I was most surprised to see them written-up for several things that were basically hemodialysis (or hemo) infractions. The Osborne Street location of Prodigy Dialysis doesn’t do hemo, it doesn’t have hemo equipment, and subsequently doesn’t treat hemo patients. As I’ve discussed before, Keith was doing Peritoneal Dialysis (PD), and therefore went to a PD clinic – Prodigy Dialysis on Osborne Street.  We liked the idea that their focus is solely on PD patients but are able to get patients placed in a hemo clinic quickly if needed. One of the infractions that the Prodigy location that only does PD received for insufficient cleaning/separation of hemodialysis machines for hepatitis positive patients…they don’t have hemodialysis machines…at all…but they were cited any way.

20170607_213536The big thing with PD is that it is done in the patient’s home by the patient. There may be a machine involved if the patient qualifies for that form of PD, but the patient is the only one who uses the machine that’s only used for Peritoneal Dialysis. It’s not shared or used by anyone but the patient. In their own home. Not in the clinic. I just don’t understand how the infraction they received is possible when they don’t have the patients or equipment they were written up for.

And yes, they were written up for not having a separate treatment area for hepatitis patients. But the thing is, they don’t treat hepatitis patients at the Osborne Street location. Prodigy has an agreement with another facility that has the appropriate isolation facilities. This is not only allowed but encouraged under the state regulations they were measured against in the survey. They have the ability to isolate someone if they walk through the door, but as a rule hepatitis patients aren’t seen on site- not for the clinic’s sake or because they don’t want to, but because that’s what’s best for the patients.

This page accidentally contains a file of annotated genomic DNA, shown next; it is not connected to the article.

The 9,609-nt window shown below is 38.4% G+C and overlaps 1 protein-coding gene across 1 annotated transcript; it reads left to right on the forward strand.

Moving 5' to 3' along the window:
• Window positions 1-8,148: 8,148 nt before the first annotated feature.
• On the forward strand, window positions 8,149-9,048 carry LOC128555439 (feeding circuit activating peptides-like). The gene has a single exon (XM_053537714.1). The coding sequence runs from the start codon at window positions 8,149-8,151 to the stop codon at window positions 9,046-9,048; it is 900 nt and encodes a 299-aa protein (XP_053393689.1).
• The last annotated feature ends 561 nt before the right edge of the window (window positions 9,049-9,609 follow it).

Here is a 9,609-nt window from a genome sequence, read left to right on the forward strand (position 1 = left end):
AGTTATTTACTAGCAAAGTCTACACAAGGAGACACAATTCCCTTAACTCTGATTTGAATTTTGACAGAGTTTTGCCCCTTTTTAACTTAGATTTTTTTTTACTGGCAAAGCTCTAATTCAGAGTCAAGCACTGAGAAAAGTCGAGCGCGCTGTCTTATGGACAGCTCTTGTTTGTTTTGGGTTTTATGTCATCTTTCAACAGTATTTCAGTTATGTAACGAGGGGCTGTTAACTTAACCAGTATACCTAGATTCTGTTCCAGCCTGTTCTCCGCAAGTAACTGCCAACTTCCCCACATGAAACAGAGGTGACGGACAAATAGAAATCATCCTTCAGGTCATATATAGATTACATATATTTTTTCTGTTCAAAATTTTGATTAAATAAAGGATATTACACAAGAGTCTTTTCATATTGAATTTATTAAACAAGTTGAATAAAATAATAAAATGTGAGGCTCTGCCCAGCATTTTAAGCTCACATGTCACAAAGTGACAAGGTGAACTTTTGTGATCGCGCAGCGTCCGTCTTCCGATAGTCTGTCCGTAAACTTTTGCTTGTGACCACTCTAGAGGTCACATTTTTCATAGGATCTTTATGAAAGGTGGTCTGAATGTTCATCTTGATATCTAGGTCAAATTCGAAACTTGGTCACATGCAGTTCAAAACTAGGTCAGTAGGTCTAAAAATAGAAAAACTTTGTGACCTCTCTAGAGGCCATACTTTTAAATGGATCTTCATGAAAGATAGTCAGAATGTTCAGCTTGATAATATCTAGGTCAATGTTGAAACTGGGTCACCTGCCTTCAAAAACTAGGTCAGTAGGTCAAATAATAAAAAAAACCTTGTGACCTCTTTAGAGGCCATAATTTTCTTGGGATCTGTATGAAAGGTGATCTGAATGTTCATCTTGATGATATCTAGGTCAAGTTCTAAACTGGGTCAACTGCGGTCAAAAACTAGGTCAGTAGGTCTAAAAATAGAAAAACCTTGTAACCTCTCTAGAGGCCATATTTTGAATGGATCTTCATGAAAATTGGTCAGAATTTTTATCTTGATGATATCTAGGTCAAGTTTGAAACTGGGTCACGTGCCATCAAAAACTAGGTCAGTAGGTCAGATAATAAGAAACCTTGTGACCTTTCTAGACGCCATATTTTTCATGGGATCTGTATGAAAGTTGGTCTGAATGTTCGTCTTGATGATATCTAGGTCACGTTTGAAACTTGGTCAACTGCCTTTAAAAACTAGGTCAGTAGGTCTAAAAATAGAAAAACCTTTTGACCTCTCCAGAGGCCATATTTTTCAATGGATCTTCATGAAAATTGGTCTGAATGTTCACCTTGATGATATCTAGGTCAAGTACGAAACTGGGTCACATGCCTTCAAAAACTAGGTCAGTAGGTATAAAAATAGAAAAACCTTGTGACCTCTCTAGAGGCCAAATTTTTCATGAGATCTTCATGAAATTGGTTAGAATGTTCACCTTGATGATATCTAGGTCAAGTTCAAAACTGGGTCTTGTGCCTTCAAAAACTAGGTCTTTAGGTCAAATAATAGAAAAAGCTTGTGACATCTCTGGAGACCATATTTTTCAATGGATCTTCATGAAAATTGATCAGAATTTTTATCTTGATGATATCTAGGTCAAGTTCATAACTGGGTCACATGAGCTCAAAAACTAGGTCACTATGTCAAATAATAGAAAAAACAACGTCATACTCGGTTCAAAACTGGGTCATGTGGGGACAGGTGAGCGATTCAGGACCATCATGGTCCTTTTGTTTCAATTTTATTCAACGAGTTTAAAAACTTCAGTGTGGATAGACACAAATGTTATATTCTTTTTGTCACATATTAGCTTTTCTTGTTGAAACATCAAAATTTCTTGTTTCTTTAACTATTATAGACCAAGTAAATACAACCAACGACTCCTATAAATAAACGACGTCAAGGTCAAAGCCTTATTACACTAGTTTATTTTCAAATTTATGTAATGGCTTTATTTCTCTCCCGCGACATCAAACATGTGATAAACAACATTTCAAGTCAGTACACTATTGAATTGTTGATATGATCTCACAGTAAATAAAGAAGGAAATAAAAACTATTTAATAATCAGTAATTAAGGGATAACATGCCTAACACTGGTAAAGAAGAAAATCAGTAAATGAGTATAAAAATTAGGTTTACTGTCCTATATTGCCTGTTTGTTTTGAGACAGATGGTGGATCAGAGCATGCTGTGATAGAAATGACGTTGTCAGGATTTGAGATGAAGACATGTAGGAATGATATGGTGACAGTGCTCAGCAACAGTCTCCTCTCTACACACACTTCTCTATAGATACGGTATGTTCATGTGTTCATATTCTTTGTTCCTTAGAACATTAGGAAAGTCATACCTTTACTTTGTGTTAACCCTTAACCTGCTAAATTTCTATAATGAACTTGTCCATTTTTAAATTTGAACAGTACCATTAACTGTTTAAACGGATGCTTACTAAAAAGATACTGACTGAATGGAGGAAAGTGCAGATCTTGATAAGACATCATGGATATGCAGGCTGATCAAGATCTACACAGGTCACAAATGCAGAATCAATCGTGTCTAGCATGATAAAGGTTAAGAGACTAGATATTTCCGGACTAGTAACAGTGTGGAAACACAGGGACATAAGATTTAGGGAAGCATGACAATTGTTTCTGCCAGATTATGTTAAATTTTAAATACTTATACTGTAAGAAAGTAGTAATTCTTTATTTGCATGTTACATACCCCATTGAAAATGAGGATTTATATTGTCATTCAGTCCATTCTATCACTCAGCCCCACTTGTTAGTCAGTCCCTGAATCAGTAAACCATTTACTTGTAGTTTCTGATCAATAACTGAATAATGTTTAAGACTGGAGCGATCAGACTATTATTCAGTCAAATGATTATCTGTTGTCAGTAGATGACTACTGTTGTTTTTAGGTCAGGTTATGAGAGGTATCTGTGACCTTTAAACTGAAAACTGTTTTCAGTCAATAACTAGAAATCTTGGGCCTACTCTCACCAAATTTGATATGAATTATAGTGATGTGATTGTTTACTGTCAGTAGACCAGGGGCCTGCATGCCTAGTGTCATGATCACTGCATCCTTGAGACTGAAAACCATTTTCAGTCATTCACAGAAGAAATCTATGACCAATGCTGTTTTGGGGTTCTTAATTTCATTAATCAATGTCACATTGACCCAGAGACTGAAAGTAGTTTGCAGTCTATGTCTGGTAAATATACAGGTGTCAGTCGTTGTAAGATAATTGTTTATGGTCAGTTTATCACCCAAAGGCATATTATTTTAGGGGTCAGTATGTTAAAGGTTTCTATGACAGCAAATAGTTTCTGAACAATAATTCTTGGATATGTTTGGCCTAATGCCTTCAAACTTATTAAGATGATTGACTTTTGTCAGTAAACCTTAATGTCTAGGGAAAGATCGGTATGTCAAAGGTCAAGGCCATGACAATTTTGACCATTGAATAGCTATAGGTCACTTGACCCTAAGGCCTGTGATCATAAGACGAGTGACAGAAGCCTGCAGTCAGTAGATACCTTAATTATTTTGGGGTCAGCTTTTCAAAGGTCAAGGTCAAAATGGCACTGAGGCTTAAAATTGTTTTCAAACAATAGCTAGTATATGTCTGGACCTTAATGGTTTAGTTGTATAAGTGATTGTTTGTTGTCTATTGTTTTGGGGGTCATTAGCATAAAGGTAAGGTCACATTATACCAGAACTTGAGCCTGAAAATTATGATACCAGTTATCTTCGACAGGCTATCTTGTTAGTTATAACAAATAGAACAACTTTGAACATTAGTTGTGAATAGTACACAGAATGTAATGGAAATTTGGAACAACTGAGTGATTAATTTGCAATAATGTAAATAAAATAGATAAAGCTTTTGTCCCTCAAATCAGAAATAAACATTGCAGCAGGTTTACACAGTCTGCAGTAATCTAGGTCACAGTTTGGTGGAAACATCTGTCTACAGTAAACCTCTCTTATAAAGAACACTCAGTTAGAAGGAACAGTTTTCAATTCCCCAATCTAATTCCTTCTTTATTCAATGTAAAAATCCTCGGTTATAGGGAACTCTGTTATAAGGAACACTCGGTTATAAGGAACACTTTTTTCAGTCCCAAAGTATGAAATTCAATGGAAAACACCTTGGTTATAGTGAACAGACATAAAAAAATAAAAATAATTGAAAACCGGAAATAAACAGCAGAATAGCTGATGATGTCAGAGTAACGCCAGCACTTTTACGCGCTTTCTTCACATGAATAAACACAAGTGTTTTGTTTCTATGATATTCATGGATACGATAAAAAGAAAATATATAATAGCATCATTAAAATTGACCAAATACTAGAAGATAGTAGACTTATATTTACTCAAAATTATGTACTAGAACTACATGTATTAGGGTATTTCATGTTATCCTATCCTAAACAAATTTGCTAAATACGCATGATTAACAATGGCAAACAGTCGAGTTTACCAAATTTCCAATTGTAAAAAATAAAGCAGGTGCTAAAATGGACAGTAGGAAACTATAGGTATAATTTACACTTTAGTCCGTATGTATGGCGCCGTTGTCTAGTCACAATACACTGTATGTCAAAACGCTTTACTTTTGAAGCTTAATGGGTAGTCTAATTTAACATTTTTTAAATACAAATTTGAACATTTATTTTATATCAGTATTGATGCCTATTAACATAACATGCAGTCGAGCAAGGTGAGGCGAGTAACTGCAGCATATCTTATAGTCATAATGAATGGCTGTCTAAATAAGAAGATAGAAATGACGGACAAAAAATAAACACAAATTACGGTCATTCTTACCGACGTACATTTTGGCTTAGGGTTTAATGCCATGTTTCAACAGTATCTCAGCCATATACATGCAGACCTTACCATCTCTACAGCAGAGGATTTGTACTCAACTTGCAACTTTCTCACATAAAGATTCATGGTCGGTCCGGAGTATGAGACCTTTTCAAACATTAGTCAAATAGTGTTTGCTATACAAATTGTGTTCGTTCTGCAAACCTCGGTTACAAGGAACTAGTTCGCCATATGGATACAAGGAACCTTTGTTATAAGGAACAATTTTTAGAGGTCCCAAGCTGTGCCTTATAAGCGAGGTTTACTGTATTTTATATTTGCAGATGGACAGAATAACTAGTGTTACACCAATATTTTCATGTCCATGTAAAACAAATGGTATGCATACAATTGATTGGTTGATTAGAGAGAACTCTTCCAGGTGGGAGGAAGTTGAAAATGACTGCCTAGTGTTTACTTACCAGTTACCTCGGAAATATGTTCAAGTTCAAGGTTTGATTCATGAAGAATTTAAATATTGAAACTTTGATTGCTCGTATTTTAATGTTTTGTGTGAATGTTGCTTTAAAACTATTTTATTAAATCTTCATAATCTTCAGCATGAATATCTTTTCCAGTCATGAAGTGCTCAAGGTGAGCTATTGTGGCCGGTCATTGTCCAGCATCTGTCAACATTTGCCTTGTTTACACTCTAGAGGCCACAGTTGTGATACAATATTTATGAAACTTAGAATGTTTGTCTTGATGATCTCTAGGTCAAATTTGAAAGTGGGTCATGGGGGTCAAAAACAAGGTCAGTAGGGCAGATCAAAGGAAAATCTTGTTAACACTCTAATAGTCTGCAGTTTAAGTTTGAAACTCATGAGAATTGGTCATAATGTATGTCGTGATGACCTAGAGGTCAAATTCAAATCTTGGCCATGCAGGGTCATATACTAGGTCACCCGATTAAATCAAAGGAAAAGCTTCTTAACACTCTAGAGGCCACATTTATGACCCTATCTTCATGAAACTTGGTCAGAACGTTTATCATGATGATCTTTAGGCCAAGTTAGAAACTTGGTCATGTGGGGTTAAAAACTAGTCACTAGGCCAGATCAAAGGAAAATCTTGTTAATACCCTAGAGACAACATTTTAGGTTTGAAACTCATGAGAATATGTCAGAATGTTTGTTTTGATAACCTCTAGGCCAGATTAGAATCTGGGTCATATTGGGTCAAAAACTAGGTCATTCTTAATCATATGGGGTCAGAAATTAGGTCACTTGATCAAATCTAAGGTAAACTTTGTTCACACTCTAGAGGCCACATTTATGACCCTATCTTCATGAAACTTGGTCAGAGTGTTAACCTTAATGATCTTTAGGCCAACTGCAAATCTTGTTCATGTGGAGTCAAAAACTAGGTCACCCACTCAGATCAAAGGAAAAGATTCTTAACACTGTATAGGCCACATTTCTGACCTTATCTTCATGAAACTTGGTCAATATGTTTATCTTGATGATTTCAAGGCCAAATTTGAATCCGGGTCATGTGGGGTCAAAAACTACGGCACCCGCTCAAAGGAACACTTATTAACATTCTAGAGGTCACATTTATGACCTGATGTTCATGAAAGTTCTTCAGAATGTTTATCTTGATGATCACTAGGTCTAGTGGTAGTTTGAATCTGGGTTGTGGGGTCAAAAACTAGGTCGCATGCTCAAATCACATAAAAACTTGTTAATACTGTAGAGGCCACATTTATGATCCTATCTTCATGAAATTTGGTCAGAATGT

And no (as was pointed out in the survey), not everyone on staff is not trained on advanced life saving techniques. They’re trained in CPR and how to to use an automated external defibrillator, but they aren’t certified in administering drugs. Mostly because they don’t need to be. Any doctor’s office or hospital has employees that are considered part of the administrative staff and not part of the clinical or treatment personnel. Prodigy’s PD clinic received deficiencies because not everyone on staff was certified to provide suction or medication to someone in cardiac distress. But, whenever the clinic is open there is someone who is trained and certified is in the building. The people mentioned in the survey are not required to be certified in advanced life saving. Not all of them are employees of Prodigy Dialysis – there are three separate organizations in the Kidney Center on Osborne Street, so not everyone you see is employed by Prodigy and not really part of the requirements for Prodigy. And yet, Prodigy was found deficient.